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Proteomic Analysis of Menstrual Blood

NCJ Number
Molecular and Cellular Proteomics Dated: July 20, 2012
Date Published
July 2012
0 pages

Since the proteome of menstrual blood, an easily available noninvasive source of endometrial tissue, has yet to be examined for possible causes or diagnoses of infertility or endometrial pathology, the current study used five methods to define the menstrual blood proteome.


Menstruation is the expulsion of the endometrial lining of the uterus following a nearly month-long preparation for embryo implantation and pregnancy. Increasingly, the health of the endometrium is being recognized as a critical factor in female fertility, and proteomes and transcriptomes from endometrial biopsies at different stages of the menstrual cycle have been studied for both diagnostic and therapeutic purposes (1 Kao, L. C., et al. 2003 Endocrinology 144, 2870–2881; Strowitzki, Tet al. 2006 Hum. Reprod. Update 12, 617–630; DeSouza, L., et al. 2005 Proteomics 5, 270–281). Disorders of the uterus ranging from benign to malignant tumors, as well as endometriosis, can cause abnormal menstrual bleeding and are frequently diagnosed through endometrial biopsy (Strowitzki, Tet al. 2006 Hum. Reprod. Update 12, 617–630; Ferenczy, A. 2003 Maturitas 45, 1–14). In the current study, 1,061 proteins were identified; 361 were found by at least two methods and 678 were identified by at least two peptides. When the menstrual blood proteome was compared with those of circulating blood (1,774 proteins) and vaginal fluid (823 proteins), 385 proteins were found unique to menstrual blood. Gene ontology analysis and evaluation of these specific menstrual blood proteins identified pathways consistent with the processes of the normal endometrial cycle. Several of the proteins unique to menstrual blood suggest that extramedullary uterine hematopoiesis or parenchymal hemoglobin synthesis may be occurring in late endometrial tissue. The establishment of a normal menstrual blood proteome is necessary for the evaluation of its usefulness as a diagnostic tool for infertility and uterine pathologies. Identification of unique menstrual blood proteins should aid the forensic community in distinguishing menstrual blood from circulating blood. 7 figures, 2 tables, and 76 references (publisher abstract modified)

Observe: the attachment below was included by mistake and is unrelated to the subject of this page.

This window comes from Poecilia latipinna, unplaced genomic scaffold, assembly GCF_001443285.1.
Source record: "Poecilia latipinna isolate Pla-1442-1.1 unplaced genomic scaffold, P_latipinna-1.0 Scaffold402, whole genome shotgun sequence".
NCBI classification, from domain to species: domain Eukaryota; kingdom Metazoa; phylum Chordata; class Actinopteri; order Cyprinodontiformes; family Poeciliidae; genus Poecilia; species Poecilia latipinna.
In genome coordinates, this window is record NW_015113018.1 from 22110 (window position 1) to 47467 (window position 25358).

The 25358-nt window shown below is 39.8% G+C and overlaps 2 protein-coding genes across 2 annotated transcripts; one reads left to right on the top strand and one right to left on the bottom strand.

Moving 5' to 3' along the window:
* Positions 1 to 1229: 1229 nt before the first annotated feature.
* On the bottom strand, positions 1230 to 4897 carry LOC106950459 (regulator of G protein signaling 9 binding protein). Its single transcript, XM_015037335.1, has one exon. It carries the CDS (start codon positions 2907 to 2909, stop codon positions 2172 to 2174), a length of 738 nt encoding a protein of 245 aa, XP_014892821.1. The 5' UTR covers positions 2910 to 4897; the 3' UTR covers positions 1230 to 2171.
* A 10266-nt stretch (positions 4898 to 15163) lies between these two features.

Date Published: July 1, 2012